Rabbi Yisroel Reisman is my main man. Nearly every Motzei Shabbos, I go to his Navi shiur. He rarely disappoints.
One week, he really made me think. He described two situations:
Everyone has heard of the Wright Brothers, the inventor of the airplane. The thing is, there was some problems with the patents, so as soon as it was out there it was being knocked off. The Wrights fought tooth and nail for the rights to The Airplane, and eventually succeeded. However, the rights did not provide them with financial success, and their images were tarnished as the country went from seeing them as heroes to considering them greedy. Neither brother married; they had no time. Wilbur died at 45. Orville remained in the bike shop.
Then there is . . . I forget his name. No one has really heard of him. He is an inventor of a form of plastic, but instead of zealously guarding the rights he worked with other companies, and became very wealthy.
The moral being here is that yes, one can be right. But does it pay?
I was having this internal debate for a long time. I travel on the train every day, where inevitably some commuter pulls out their cell phone and goes at it. It doesn't even matter if they keep their voices low, I can still heeeeaaaar you. I would glare to no avail. And being young, I don't feel it proper to tell 60 year old people to can it. With some, requesting a lowered voice would get one a chilly and awkward train ride while the pitch remains the same.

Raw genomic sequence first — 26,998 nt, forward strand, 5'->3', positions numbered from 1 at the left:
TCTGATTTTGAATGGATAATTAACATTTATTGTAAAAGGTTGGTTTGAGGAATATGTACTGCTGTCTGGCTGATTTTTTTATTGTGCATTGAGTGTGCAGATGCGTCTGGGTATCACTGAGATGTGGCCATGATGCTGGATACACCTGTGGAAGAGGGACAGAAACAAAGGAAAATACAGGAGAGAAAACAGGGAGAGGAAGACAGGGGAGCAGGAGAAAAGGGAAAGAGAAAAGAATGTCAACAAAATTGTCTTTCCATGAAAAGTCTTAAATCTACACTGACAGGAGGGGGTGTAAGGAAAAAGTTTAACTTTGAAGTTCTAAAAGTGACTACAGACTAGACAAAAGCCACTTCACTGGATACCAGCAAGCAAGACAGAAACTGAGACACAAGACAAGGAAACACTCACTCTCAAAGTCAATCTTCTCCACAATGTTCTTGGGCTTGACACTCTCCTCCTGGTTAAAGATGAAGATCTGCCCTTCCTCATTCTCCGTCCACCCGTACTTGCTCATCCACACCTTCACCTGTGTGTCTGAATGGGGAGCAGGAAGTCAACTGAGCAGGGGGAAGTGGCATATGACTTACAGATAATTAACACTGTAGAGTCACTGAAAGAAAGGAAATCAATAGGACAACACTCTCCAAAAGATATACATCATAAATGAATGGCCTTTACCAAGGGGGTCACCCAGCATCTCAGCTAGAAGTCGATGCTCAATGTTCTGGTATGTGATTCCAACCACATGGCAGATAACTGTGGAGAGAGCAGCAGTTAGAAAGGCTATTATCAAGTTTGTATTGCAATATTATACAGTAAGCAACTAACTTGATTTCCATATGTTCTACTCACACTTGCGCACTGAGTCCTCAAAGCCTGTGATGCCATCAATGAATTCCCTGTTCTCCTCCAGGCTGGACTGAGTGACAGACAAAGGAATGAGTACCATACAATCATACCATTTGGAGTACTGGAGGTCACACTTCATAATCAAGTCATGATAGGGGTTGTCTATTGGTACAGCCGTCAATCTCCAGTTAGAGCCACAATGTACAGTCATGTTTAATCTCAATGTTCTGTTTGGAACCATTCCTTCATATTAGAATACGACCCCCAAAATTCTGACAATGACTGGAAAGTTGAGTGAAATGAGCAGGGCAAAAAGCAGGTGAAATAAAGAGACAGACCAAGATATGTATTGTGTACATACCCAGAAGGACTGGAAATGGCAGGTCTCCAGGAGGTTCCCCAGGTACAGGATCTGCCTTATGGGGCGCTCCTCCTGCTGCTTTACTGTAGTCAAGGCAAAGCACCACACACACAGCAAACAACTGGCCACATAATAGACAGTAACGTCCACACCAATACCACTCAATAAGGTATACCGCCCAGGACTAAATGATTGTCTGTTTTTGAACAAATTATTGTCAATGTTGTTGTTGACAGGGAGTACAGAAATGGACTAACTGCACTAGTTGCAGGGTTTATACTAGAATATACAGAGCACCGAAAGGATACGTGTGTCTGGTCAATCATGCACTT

I feel even worse when the phone talker is Jewish and disturbs the whole train. It happens often, too often (if you're going to talk, take off the kapul, okay?)
The train announcements regularly exhort riders to have consideration for the fellow passengers by keeping conversations short and speaking softly. Doesn't help much.
Yes, I'm right. But so what? No one is getting rid of their phones, or waiting until they get to the office to call up Grandma. Text has helped things a little, except many have loud sound effects for "new message."
Phones are today's greatest tool against boredom and looking busy, and no one is giving it up fast.
I came upon the perfect solution. Positively brilliant in its simplicity.
I want a quiet train ride to read or nap without being forced to hear other people's stupidity ("Wadyasay? Wadyasay? Wadyasay?")
I tried it today. It was great. Some sound came through, but I couldn't discern actual words. Taking a boring book with me, I dozed off pleasantly. Except I was sitting next to a concerned citizen who tapped me when there were still ten minutes left to the trip to tell me the last stop was coming up.
To finish off, a quote from the Rabbi of Lublin: "It is better to have an imperfect peace than a perfect controversy."
In order to have shalom, we have to be able to put aside our desire to be right. Because that isn't happening anytime soon.